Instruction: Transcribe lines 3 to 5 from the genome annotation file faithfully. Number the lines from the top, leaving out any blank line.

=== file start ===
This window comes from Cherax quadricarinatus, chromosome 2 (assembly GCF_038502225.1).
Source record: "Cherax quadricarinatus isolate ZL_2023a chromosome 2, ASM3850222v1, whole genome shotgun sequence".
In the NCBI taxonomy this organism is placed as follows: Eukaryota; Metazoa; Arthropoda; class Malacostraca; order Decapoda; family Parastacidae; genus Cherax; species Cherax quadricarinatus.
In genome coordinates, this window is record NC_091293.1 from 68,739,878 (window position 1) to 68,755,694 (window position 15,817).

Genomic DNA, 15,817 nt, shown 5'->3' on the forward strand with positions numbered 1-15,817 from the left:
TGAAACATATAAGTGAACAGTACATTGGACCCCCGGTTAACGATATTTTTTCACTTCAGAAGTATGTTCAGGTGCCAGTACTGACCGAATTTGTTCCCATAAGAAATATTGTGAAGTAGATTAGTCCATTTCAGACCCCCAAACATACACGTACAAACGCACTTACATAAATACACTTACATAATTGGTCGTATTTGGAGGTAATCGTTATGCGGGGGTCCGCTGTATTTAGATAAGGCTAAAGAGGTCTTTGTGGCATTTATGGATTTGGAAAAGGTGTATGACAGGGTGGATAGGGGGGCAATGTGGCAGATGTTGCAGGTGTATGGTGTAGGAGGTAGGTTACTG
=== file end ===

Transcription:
In the NCBI taxonomy this organism is placed as follows: Eukaryota; Metazoa; Arthropoda; class Malacostraca; order Decapoda; family Parastacidae; genus Cherax; species Cherax quadricarinatus.
In genome coordinates, this window is record NC_091293.1 from 68,739,878 (window position 1) to 68,755,694 (window position 15,817).

Genomic DNA, 15,817 nt, shown 5'->3' on the forward strand with positions numbered 1-15,817 from the left: